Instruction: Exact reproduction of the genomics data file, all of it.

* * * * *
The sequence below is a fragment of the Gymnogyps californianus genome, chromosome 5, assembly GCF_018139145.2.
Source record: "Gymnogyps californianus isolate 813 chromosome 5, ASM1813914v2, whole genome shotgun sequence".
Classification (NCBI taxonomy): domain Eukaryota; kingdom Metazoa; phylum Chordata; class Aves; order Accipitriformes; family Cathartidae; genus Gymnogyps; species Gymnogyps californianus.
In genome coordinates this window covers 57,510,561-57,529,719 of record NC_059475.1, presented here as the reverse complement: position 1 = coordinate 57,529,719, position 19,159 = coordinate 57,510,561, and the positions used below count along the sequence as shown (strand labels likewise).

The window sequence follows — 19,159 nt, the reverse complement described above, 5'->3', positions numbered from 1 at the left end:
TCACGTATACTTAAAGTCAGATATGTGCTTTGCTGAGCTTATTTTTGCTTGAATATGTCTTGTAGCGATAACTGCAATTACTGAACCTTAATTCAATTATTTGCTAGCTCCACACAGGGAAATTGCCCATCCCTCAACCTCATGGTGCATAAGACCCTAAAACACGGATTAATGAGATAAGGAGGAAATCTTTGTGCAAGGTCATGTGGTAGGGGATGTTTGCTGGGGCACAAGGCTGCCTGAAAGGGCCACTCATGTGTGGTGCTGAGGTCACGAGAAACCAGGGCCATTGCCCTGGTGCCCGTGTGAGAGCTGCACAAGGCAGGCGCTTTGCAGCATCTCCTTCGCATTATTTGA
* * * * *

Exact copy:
The sequence below is a fragment of the Gymnogyps californianus genome, chromosome 5, assembly GCF_018139145.2.
Source record: "Gymnogyps californianus isolate 813 chromosome 5, ASM1813914v2, whole genome shotgun sequence".
Classification (NCBI taxonomy): domain Eukaryota; kingdom Metazoa; phylum Chordata; class Aves; order Accipitriformes; family Cathartidae; genus Gymnogyps; species Gymnogyps californianus.
In genome coordinates this window covers 57,510,561-57,529,719 of record NC_059475.1, presented here as the reverse complement: position 1 = coordinate 57,529,719, position 19,159 = coordinate 57,510,561, and the positions used below count along the sequence as shown (strand labels likewise).

The window sequence follows — 19,159 nt, the reverse complement described above, 5'->3', positions numbered from 1 at the left end:
TCACGTATACTTAAAGTCAGATATGTGCTTTGCTGAGCTTATTTTTGCTTGAATATGTCTTGTAGCGATAACTGCAATTACTGAACCTTAATTCAATTATTTGCTAGCTCCACACAGGGAAATTGCCCATCCCTCAACCTCATGGTGCATAAGACCCTAAAACACGGATTAATGAGATAAGGAGGAAATCTTTGTGCAAGGTCATGTGGTAGGGGATGTTTGCTGGGGCACAAGGCTGCCTGAAAGGGCCACTCATGTGTGGTGCTGAGGTCACGAGAAACCAGGGCCATTGCCCTGGTGCCCGTGTGAGAGCTGCACAAGGCAGGCGCTTTGCAGCATCTCCTTCGCATTATTTGA